In church this week, we talked briefly about the things we worship rather than God. The pastor went through the usual list: money, fame, power, and all that.

I worship myself. More to the point, I worship my abilities. I’m really good at figuring out the best way through a difficult circumstance. It’s not easy, and sometimes you have to settle for the least awful alternative, but I fully believe whatever team I’,m working with will get there, even if it takes shear force of will. I believe I will find a way through whatever challenge is placed before me because I’m good at that.

Because of fibromyalgia, I can’t count on those abilities. To be clear, they’re still there. Most days, I can piece things together and come out ahead.

But I can’t on my ability to do that on demand the way I used to. I can’t fully depend on myself.

Through most of my life, I’d be angry about that. Although I’d focus my anger inwardly, it’s really directed at God–except you can’t call God a stupid, incompetent loser who doesn’t come through in the clutch.

I have cause. I used to be able to run five miles a day practically every. I can’t do that now. I used to be able to work through hell days on top of hell days and have something left when I log off. That’s not happening either.

I did nothing to earn this. It’s not like I went out and took a dip in the Fibro pond against all advice. This condition found me.

And yet, I’m grateful. Not always, but as often as possible.

There’s no way for me to forecast whether tomorrow will be a good day or a day when I close the blinds and let the world go by outside. Each day that isn’t awful is a precious gift. And each day that is awful is just a bridge to the next decent day. So that’s a gift, too–because it gets me there.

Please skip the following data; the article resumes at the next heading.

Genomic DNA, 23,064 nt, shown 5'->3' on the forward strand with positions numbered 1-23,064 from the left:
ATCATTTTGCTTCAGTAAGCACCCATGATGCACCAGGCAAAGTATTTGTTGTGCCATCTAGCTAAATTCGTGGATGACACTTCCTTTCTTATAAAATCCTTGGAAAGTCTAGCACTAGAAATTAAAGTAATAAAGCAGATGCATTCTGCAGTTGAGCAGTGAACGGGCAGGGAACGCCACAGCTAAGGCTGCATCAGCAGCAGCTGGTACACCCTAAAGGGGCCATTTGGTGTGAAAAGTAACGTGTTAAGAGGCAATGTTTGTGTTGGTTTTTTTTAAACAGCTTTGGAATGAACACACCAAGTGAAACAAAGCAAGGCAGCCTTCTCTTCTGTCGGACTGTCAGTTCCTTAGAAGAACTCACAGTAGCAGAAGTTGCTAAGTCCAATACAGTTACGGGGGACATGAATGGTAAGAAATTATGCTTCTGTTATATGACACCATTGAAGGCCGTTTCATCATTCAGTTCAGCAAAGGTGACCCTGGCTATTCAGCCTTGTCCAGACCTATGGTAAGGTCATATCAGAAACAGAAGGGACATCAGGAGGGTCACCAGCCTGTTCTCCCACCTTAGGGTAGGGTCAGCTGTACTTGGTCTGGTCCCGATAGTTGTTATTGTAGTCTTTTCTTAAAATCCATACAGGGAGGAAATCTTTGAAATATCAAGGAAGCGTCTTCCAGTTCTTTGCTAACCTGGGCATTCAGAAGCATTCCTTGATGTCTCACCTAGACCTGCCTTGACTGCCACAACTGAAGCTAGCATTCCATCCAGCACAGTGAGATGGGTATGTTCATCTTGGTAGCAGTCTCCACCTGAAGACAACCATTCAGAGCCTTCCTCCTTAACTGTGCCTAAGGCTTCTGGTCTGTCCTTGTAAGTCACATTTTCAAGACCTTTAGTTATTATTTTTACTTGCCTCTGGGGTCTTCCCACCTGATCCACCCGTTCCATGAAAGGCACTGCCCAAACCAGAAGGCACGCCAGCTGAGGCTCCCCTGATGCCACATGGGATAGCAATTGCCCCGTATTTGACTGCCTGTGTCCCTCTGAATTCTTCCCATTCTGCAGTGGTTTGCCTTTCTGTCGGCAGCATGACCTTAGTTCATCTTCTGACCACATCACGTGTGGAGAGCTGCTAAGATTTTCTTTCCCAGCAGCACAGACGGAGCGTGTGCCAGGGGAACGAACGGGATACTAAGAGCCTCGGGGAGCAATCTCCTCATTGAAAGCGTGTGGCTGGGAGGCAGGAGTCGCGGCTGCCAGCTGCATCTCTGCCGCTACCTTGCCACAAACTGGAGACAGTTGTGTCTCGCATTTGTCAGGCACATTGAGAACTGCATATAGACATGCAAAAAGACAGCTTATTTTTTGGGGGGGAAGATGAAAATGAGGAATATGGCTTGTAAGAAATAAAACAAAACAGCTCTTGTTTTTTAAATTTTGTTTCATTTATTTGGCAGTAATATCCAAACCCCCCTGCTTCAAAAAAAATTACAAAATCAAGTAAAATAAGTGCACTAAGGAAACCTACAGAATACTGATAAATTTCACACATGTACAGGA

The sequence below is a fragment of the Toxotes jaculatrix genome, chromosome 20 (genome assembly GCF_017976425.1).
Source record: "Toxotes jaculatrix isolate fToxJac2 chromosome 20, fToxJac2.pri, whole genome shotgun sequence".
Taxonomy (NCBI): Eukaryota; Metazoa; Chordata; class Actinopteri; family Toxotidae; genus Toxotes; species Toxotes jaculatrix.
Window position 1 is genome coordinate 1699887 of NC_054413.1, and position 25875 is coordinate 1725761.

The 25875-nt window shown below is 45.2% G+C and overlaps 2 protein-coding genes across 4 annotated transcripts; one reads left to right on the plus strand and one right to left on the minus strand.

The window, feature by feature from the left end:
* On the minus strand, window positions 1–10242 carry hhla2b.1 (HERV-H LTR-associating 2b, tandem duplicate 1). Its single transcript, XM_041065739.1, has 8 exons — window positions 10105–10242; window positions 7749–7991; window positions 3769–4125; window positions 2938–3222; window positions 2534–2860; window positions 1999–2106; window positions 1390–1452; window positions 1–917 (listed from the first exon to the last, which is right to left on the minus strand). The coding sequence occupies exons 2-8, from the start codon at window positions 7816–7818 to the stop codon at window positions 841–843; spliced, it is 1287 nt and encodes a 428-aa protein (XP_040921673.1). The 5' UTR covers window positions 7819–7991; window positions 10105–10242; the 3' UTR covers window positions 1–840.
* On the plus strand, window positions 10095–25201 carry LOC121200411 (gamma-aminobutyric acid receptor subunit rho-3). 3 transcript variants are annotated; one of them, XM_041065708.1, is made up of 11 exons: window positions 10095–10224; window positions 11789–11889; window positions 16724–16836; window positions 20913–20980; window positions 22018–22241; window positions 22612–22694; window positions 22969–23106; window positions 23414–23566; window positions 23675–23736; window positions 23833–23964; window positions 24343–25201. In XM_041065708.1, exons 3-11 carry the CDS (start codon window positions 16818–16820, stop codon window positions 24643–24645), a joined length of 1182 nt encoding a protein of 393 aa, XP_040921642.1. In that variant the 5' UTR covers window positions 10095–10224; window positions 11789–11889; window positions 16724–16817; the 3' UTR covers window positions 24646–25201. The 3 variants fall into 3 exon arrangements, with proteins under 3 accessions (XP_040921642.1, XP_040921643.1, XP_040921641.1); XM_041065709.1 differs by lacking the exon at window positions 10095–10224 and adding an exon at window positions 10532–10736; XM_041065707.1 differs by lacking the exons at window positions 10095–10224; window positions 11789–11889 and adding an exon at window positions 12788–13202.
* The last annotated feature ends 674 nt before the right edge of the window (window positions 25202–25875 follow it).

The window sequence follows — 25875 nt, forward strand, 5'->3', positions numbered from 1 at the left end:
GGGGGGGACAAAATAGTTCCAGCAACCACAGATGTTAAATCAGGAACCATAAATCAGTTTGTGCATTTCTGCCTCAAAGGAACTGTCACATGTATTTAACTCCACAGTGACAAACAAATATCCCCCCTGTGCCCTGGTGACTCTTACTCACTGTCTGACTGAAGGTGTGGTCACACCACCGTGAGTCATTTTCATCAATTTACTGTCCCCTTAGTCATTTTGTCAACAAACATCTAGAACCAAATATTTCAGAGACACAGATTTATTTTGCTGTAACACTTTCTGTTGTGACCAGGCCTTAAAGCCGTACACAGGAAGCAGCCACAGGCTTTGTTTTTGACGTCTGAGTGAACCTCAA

My crystal ball is broken like a Corelle Ware dish dropped on a tile floor

I have to give up control over things–surrender my absolute faith in my abilities. I have to accept that as ugly as it gets, I have a Father who has already said he’d take care of me.

Someday I’ll be done working for a living. That day isn’t tomorrow or the day after. It’s a ways away. Far enough that I’d be terrified if I had to do it on my own at this point. There’s comfort in the fact that I don’t have to figure all of that out. I can take it day by day and go from there.

And that has to be enough. Because if I do anything else, I probably won’t make it that far.


We don’t need to fat shame, but we need a respectful national discussion about obesity

Quite a few years ago, I was in WeightWatchers (now WW) with a group primarily made up of women. In the first meeting we did the basic why are you here? and what do you hope to acheive? introduction questions. My answers:

I’m here because I’m fat and I want to be less fat.

I’m not joking when I say there were gasps at my choice of answers. I was a wise ass, but that’s why I was there. To me, saying the word demystified it. It took away its power. Clearly, I see the world differently than a lot of people.

According to the CDC, 78% of the Covid patients requiring hospitalization, a ventilator, or who died were overweight (a body mass index [BMI] of 25 or higher) or obese (a BMI of 30 or higher). Those values compare to findings that 69% of Americans are either overweight or obese. In other words, people high BMIs were overrepresented in severe covid cases by nine percent.

While that difference isn’t enormous, it’s significant. As my primary-care physician is fond of telling me, being overweight is the trigger for a number of health complications. And even though none of my numbers are awful, if I dropped some weight, they’d be ideal. (A few years back, I weighed a little more than 30 pounds less than I do now and my numbers were outstanding. I also looked awesome in a shirt. And I looked decent out of it, if you know what I’m saying.